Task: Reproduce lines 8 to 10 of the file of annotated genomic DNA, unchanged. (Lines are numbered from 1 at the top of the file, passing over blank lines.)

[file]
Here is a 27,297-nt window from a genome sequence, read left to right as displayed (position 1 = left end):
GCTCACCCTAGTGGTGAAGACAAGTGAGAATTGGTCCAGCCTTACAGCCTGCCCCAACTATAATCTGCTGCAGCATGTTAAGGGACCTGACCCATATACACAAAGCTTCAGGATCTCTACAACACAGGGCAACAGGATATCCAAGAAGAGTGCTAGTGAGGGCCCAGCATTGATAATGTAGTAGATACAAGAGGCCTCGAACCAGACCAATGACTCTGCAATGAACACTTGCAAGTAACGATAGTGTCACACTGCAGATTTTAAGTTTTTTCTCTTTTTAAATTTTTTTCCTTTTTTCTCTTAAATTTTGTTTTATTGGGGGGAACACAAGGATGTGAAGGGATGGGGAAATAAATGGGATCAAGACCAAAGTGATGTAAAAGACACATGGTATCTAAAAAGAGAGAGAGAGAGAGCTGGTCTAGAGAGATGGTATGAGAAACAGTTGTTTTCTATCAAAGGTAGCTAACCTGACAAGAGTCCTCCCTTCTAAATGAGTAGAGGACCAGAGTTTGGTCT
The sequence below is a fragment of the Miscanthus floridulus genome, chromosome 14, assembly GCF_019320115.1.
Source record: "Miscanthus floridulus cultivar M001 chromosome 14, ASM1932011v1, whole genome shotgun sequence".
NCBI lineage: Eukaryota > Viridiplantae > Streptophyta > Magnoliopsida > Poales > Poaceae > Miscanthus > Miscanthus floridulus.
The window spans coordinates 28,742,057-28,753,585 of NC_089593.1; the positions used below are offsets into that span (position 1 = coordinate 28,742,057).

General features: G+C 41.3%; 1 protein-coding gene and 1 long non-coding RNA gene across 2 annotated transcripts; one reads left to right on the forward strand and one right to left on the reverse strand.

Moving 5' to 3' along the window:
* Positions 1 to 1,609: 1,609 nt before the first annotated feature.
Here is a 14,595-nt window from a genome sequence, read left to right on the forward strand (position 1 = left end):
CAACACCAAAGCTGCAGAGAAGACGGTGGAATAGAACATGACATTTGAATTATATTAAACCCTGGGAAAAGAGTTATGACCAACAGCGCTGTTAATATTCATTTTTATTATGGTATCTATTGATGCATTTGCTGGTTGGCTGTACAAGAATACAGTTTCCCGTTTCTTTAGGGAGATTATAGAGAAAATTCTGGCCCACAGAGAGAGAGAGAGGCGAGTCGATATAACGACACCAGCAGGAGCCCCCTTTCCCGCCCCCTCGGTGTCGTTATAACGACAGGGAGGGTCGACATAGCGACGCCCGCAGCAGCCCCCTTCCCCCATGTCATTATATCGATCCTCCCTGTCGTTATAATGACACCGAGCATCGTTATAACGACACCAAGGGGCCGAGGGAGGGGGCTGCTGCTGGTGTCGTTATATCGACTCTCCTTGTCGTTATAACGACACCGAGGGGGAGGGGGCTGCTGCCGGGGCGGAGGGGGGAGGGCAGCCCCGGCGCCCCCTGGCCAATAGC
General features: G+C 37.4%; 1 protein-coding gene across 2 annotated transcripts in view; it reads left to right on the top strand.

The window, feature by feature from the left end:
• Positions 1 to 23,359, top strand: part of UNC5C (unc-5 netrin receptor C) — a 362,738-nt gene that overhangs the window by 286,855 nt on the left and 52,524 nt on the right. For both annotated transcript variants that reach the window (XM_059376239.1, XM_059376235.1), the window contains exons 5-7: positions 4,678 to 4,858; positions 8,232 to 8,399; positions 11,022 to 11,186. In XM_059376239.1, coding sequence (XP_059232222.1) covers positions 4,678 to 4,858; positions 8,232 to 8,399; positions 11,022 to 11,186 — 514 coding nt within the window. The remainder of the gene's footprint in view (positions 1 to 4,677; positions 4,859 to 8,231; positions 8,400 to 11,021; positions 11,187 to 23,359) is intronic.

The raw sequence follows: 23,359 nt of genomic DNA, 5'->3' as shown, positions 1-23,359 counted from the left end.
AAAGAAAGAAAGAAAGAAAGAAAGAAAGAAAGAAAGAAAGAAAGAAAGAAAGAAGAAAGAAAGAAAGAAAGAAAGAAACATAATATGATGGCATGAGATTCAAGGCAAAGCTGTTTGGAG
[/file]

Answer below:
Moving 5' to 3' along the window:
* Positions 1 to 1,609: 1,609 nt before the first annotated feature.
Here is a 14,595-nt window from a genome sequence, read left to right on the forward strand (position 1 = left end):